If you are following the Canadian weather patterns, the Prairies are in DEEP FREEZE and I recall my Edmonton days from Spring 1971 thru December 1974. In January 1972 I remember one week then when temperatures were in the range -35 to -45C all thru the week! This is what is happening there right now. For example, Winnipeg today had a wind chill of -30C , real temperature about -20C, Regina -25C. Two days ago Regina had a parade for their football team winning the Grey Cup (equivalent of your Super Bowl) and fans were out in the street when temp was about -20C and wind chill -30C! You have to be a real football fan to be out in such a brutal weather!
Temperature Anomalies (degrees C) thanks to NOAA CDC November 1-26, 2007. For larger image go here.
This is shaping into one of the strong La NIna phase with SSTs in Nino (1+2) region very low and also elsewhere in Nino 3 & 3.4 region. I expect this winter to be quite cold over the Prairies and with some luck we will have cooler winter on the Great Lakes vicinity in southern Ontario as well. So far the central Ontario and lake districts (Sudbury, Parry Sound, Muskoka) have had a fair amount of snow, frequent snowsqualls and ski activity already started. I recall a document prepared by one of the former Environment Canada advisor Henry Hengeveld in early 1980s with a bold prediction that “ski activity in southern and central Ontario would vanish in 25 yrs (by 2000-2005) because of lack of snow due to global waming!” The reality is far from that prediction, snow accumulation has in fact increased in southern and central Ontario in the last few years.
Madhav Khandekar specializes in understanding extreme weather events in Canada and in other parts of the world. He holds a B.Sc. in Mathematics and Physics, a M.Sc. in Statistics from India (Pune University) as well as both M.Sc. and Ph.D. degrees in Meteorology from Florida State University.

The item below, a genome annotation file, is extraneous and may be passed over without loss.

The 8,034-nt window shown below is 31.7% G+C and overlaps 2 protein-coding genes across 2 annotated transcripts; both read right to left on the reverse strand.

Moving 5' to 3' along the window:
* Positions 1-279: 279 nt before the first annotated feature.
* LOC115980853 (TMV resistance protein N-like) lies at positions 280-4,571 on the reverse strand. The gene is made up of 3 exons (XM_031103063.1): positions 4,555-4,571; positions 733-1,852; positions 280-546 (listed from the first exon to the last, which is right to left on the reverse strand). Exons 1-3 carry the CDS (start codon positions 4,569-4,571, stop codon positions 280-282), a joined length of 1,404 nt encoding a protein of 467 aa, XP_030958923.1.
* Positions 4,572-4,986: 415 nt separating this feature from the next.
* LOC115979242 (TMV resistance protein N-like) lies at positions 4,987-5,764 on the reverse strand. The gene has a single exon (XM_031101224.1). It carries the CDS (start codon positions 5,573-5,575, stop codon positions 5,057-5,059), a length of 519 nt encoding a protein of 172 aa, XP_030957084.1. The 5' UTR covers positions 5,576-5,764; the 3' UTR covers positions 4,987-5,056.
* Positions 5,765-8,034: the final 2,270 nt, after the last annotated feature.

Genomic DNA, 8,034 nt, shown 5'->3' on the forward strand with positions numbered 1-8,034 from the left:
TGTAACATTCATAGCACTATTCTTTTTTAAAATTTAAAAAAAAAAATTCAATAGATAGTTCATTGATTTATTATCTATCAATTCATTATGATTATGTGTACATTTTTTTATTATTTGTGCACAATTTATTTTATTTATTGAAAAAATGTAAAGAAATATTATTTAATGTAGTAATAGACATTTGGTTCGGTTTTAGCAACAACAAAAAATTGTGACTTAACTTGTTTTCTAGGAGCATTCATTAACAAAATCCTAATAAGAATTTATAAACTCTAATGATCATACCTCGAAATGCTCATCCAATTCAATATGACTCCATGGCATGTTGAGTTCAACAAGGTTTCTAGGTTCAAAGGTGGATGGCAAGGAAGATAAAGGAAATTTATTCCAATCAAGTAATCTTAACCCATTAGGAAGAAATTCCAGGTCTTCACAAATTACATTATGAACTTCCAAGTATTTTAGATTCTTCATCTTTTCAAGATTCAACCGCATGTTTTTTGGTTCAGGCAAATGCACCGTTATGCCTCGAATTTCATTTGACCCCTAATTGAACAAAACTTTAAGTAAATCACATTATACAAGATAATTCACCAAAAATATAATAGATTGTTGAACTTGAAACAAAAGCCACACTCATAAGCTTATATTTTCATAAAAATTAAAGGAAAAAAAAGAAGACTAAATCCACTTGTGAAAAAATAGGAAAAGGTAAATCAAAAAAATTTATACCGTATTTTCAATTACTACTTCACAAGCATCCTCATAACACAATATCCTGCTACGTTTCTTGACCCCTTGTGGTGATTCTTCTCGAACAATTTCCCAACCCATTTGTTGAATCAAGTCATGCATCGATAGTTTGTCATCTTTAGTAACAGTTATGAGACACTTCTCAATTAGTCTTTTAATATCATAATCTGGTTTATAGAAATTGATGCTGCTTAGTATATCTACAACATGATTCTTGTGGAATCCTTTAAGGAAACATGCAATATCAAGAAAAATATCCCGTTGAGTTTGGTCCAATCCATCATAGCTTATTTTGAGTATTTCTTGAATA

Guest Blog by David Evans, Science Speak
Our scientific understanding of global warming has gone through three stages:
1. 1985 – 2003. Old ice core data led us strongly suspect that CO2 causes global warming.
2. 2003 – 2007. New ice core data eliminated previous reason for suspecting CO2. No evidence to suspect or exonerate CO2.
3. From Aug 2007: Know for sure that greenhouse is not causing global warming. CO2 no longer a suspect.
The paper discusses how the ice core changes, missing greenhouse signature in the real data and the recent waning of the warming all suggest that carbon emissions are not behind the changes we have experienced in recent decades.
See larger image here.
The IPCC 2007 report (the latest and greatest from the IPCC) is based on all scientific literature up to mid 2006. The Bali Conference is the bureaucratic response to that report. Too bad that the data has changed since then! See the full paper here.
David Evans, a mathematician, and a computer and electrical engineer, is head of Science Speak. David is also a former believer in man-made warming who converted to skeptic.
By Joseph D’Aleo, CCM
Temperature peaked in 1998 and have shown no warming for a decade now. Many scientists have been remarking about this trend for several years but no one takes heed, preferring to believe models than actual data. Here is the satellite derived global temperature trend since 1979. Note the cooling globally near the volcanically active periods of the early 1980s and 1990s. Note also the warm spike associated with the super El Nino that seemingly marked the beginning of the end of the warm Pacific trend that began in 1978.